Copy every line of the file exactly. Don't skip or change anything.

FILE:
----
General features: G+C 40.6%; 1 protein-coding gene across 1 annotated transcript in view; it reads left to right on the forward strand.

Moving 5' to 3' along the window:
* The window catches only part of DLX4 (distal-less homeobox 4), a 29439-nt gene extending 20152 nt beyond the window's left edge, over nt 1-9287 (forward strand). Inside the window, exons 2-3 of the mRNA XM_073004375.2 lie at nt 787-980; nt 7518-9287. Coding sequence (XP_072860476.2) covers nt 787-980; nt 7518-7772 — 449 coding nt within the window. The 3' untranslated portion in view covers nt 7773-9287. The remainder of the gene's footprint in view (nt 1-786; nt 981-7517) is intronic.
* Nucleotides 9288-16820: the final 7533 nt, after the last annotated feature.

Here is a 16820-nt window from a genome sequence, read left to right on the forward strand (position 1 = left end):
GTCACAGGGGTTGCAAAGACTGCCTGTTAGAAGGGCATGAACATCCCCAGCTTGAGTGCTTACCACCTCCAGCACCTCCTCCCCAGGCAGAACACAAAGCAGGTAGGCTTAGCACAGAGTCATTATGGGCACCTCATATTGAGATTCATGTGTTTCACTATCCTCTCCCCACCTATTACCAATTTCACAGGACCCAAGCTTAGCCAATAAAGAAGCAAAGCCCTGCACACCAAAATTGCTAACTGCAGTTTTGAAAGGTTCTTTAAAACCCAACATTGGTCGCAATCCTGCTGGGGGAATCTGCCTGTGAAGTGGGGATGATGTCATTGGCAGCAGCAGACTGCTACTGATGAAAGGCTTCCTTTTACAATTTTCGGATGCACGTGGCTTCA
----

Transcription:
General features: G+C 40.6%; 1 protein-coding gene across 1 annotated transcript in view; it reads left to right on the forward strand.

Moving 5' to 3' along the window:
* The window catches only part of DLX4 (distal-less homeobox 4), a 29439-nt gene extending 20152 nt beyond the window's left edge, over nt 1-9287 (forward strand). Inside the window, exons 2-3 of the mRNA XM_073004375.2 lie at nt 787-980; nt 7518-9287. Coding sequence (XP_072860476.2) covers nt 787-980; nt 7518-7772 — 449 coding nt within the window. The 3' untranslated portion in view covers nt 7773-9287. The remainder of the gene's footprint in view (nt 1-786; nt 981-7517) is intronic.
* Nucleotides 9288-16820: the final 7533 nt, after the last annotated feature.

Here is a 16820-nt window from a genome sequence, read left to right on the forward strand (position 1 = left end):
GTCACAGGGGTTGCAAAGACTGCCTGTTAGAAGGGCATGAACATCCCCAGCTTGAGTGCTTACCACCTCCAGCACCTCCTCCCCAGGCAGAACACAAAGCAGGTAGGCTTAGCACAGAGTCATTATGGGCACCTCATATTGAGATTCATGTGTTTCACTATCCTCTCCCCACCTATTACCAATTTCACAGGACCCAAGCTTAGCCAATAAAGAAGCAAAGCCCTGCACACCAAAATTGCTAACTGCAGTTTTGAAAGGTTCTTTAAAACCCAACATTGGTCGCAATCCTGCTGGGGGAATCTGCCTGTGAAGTGGGGATGATGTCATTGGCAGCAGCAGACTGCTACTGATGAAAGGCTTCCTTTTACAATTTTCGGATGCACGTGGCTTCA